Thus, on the supply side, it is going to get increasingly more difficult and costly to get goods from the farm gate to the final consumer. On the consumer side, as home supplies run out, further raids on the shops will ensue, resulting in depletion of the stock in shops and markets.

Therefore, despite the prohibition against price hikes, we are likely to see a steep increase in prices solely due to market forces.

SACCOs to the rescue

Basing on this assumption, I would appeal to the employee SACCOs to invest in the procurement of dry rations of staple food stuffs for their members. Rice, posho, millet flour, beans, ground nuts and the like, would be most appropriate. 

By the end of the first month of the shutdown, most people’s reserves will be depleted. If these SACCOs come in with their supplies at that very time, they will certainly alleviate a very desperate situation not only for their members but also help the government resolve a potential crisis. Not only will they save a lot of lives, but will do so at reasonable prices. Moreover, they will easily recover their money by deducting from their members’ salaries at source.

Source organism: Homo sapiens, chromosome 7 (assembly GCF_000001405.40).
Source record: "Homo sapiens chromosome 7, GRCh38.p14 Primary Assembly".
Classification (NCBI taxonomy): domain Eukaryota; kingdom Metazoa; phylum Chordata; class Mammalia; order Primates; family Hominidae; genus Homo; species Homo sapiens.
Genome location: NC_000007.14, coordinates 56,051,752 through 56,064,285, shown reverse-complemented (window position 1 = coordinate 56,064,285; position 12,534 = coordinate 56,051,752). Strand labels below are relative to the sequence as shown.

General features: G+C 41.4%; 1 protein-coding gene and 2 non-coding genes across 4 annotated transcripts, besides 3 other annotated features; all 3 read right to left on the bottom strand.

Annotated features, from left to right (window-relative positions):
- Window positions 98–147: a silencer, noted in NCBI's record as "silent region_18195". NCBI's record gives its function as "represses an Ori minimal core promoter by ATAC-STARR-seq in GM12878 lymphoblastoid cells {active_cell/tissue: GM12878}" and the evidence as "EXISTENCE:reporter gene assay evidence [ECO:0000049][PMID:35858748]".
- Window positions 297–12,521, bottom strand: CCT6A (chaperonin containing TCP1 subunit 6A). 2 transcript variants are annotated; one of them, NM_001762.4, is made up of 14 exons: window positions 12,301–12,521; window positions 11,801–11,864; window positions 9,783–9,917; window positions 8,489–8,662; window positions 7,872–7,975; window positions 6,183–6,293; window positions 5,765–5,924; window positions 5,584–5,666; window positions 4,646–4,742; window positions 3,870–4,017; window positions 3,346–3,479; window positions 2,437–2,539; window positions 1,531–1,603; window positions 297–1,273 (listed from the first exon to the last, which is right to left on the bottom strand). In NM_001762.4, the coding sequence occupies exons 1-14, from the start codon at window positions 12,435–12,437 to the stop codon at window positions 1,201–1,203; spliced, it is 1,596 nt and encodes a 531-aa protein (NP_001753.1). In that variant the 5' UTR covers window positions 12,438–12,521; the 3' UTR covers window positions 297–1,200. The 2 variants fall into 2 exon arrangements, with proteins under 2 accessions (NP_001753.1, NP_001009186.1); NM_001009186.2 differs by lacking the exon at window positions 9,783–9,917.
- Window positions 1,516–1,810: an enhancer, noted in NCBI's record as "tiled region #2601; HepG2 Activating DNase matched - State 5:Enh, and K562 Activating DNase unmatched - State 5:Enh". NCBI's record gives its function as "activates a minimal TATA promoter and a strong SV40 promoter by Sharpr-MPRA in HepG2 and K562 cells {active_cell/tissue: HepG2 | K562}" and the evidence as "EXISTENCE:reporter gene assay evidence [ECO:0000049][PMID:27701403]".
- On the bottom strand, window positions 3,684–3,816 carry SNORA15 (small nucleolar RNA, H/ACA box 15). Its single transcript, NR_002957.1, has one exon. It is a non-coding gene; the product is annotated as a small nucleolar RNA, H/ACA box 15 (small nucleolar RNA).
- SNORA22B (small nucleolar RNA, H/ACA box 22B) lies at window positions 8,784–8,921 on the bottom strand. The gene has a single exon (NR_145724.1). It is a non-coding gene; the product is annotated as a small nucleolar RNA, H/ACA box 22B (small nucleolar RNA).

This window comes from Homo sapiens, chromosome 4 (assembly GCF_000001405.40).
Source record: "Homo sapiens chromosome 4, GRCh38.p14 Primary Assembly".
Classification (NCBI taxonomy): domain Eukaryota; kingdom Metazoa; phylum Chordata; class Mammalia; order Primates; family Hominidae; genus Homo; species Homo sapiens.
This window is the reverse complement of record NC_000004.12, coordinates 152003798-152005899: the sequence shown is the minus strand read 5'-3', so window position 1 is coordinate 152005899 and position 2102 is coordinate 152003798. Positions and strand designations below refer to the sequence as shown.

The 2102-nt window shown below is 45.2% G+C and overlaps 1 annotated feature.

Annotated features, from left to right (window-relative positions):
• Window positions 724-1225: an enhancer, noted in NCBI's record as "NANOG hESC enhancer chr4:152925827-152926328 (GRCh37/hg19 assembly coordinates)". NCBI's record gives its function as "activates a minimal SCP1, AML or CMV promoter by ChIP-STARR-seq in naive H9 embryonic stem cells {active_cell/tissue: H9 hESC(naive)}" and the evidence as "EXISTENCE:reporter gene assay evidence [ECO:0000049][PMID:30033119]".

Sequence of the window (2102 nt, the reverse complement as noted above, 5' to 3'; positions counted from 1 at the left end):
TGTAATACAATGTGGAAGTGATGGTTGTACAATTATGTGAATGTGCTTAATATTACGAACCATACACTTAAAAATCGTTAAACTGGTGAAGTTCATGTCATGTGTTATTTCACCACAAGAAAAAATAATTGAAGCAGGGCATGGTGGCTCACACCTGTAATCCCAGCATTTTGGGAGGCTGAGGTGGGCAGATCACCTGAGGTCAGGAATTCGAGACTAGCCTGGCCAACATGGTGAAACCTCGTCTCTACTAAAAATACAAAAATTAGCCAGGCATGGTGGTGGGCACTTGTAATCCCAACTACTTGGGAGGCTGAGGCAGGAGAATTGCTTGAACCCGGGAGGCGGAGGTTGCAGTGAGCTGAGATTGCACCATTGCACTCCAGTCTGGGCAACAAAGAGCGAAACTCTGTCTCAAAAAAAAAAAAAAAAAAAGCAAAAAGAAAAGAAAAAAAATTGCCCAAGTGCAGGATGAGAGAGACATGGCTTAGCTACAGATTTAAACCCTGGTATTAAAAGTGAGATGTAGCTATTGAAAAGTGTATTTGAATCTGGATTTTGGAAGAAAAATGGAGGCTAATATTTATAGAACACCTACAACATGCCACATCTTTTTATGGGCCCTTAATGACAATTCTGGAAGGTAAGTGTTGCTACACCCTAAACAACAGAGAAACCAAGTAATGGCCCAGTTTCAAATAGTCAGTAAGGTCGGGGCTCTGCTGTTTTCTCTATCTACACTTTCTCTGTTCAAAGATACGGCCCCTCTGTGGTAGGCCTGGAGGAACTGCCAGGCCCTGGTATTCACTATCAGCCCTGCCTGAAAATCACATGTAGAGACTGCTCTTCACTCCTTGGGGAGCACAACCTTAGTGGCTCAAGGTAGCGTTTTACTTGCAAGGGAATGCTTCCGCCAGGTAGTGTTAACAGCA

What’s more, in choosing their suppliers, they give priority to other cooperatives around the country both to supply the goods and to provide support services. For instance, they could engage dairy, grain, honey and other producer cooperatives to mobilise the necessary supplies that members need, and then coordinate with transportation societies to get the goods to the areas (e.g. towns) where their members are most concentrated. They can even engage the numerous boda boda SACCOs to handle deliveries to their members’ doorsteps.